DealBITS is back! You may not have noticed its absence, but we did, since I had built DealBITS in Web Crossing, running on our now-defunct PowerPC G4-based Xserve. As such, moving DealBITS to our current virtual server required completely rewriting the code that manages drawings, accepts entries, and chooses winners. That’s now done, and we’re pleased to welcome our friends at Smile for the maiden voyage of the new DealBITS system. Of course, we’re hoping everything works smoothly, but please bear with us if there are quirks or previously undiscovered rough edges.
For this week’s DealBITS drawing, then, we’re giving away three copies of Smile’s DiscLabel 6.3, which makes creating labels for CDs and DVDs easy, thanks to a streamlined interface for creating new designs and an inspector that simplifies editing object, image, and text properties. You can import iTunes track information into your label design, add imported images to all label and packaging design elements simultaneously, and create montages from multiple photos. Most important, DiscLabel can print to almost all label and paper types, and even supports direct-on-disc printers and LightScribe.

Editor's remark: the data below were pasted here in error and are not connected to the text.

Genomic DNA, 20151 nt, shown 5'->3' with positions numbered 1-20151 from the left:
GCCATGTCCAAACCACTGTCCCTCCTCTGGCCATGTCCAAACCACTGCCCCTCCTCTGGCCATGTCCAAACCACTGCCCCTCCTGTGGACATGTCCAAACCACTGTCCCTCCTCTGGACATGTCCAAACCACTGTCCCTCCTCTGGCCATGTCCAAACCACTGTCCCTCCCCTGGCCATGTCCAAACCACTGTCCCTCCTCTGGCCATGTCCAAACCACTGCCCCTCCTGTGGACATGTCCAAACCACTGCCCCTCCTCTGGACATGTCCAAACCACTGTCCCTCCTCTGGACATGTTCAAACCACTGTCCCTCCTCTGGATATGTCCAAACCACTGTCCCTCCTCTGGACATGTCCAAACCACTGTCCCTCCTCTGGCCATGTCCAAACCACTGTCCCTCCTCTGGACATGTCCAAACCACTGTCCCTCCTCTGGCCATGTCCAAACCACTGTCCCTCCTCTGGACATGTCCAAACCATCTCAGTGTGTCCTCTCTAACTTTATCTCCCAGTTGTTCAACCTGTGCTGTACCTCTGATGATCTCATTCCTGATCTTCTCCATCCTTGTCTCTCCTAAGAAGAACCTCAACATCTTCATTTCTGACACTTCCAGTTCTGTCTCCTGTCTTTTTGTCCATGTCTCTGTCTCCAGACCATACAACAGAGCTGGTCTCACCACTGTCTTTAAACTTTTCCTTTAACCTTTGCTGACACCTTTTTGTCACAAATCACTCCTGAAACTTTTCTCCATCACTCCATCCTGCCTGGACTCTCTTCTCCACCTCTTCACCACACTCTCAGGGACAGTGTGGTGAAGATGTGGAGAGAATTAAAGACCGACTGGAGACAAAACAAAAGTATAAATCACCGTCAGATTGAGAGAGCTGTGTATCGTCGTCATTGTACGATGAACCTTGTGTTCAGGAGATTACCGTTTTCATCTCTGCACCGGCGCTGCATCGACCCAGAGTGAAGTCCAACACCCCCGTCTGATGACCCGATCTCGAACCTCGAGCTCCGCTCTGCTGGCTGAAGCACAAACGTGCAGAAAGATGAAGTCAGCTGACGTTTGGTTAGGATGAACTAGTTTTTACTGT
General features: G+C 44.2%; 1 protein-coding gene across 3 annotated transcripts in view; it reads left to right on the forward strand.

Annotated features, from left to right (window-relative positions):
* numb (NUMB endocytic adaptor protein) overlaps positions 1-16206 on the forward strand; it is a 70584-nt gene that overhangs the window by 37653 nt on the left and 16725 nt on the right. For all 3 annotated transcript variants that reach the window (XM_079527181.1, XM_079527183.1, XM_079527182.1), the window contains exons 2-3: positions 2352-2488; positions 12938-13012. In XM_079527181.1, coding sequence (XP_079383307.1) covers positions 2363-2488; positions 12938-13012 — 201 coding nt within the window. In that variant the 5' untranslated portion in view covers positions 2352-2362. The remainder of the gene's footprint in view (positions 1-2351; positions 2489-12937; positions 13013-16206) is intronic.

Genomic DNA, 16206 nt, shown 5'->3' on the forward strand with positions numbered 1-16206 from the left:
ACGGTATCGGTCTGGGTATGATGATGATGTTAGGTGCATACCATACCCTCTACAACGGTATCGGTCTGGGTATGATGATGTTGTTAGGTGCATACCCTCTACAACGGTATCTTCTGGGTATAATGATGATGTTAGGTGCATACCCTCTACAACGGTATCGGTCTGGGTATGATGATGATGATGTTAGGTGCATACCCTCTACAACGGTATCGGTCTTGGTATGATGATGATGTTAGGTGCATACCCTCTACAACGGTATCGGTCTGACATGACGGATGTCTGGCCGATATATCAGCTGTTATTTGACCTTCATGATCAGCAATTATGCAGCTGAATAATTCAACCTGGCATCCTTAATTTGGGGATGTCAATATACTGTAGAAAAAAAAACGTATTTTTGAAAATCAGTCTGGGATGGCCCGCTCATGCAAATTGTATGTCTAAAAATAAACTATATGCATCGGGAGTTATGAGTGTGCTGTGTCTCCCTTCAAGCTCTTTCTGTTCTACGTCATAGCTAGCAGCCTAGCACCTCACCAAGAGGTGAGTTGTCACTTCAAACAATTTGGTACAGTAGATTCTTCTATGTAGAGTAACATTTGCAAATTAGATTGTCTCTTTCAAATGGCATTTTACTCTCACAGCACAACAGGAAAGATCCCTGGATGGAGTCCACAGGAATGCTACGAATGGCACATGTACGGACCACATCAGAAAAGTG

Finally, I want to call out some minor changes in the way we’re running DealBITS now.
If you have a TidBITS account — which you do if you receive TidBITS via email or have ever bought a Take Control book from us — and are logged in (click My Account in the left nav bar of the TidBITS site), you can now enter DealBITS drawings without entering your name and email address. If you’re not logged in, you’ll have to enter that information, and if you don’t have an account at all, you can make one simultaneously with your entry.
Our new system no longer tracks referrals, so while we’re happy if you tell a friend about this DealBITS drawing, you won’t win a copy as well if your friend is chosen as a winner. The referrals were too small of a percentage of the overall entries to make it worth coding them into the new system.
You will no longer receive email confirmation of your entry. It seemed like an unnecessary addition to the world’s email stream.